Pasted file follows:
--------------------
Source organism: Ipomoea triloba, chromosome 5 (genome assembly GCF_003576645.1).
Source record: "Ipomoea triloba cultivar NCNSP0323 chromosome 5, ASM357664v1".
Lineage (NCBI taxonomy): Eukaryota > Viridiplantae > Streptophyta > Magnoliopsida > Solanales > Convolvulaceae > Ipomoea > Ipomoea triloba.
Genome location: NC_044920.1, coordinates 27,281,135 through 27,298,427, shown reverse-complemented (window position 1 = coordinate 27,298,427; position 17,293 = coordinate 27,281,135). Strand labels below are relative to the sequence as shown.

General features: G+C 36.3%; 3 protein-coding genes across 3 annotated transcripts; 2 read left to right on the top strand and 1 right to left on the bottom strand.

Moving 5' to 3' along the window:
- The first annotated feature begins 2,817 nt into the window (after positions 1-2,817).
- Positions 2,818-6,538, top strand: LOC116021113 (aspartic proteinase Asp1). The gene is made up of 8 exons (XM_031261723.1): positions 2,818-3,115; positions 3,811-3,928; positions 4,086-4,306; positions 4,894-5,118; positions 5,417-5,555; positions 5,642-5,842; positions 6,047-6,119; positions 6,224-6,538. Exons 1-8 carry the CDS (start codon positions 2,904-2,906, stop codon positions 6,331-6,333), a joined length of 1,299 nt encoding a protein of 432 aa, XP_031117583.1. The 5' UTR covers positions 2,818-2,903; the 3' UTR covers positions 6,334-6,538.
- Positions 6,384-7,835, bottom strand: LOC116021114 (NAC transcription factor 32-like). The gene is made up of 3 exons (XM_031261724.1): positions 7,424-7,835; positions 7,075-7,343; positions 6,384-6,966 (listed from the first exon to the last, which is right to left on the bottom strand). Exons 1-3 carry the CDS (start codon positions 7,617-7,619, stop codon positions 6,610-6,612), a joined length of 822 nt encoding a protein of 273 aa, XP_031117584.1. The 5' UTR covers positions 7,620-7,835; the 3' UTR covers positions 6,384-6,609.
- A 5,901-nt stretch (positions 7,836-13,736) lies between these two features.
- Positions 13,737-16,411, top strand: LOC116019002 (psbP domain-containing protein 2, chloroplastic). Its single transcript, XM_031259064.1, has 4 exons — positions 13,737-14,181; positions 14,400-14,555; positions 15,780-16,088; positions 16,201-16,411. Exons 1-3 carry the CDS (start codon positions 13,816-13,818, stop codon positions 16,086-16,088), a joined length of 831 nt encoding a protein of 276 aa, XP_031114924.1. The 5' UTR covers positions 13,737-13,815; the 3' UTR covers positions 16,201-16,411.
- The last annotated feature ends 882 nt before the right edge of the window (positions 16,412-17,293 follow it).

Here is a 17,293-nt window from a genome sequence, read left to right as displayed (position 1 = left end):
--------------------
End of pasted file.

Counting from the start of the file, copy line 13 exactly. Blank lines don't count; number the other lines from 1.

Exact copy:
Here is a 17,293-nt window from a genome sequence, read left to right as displayed (position 1 = left end):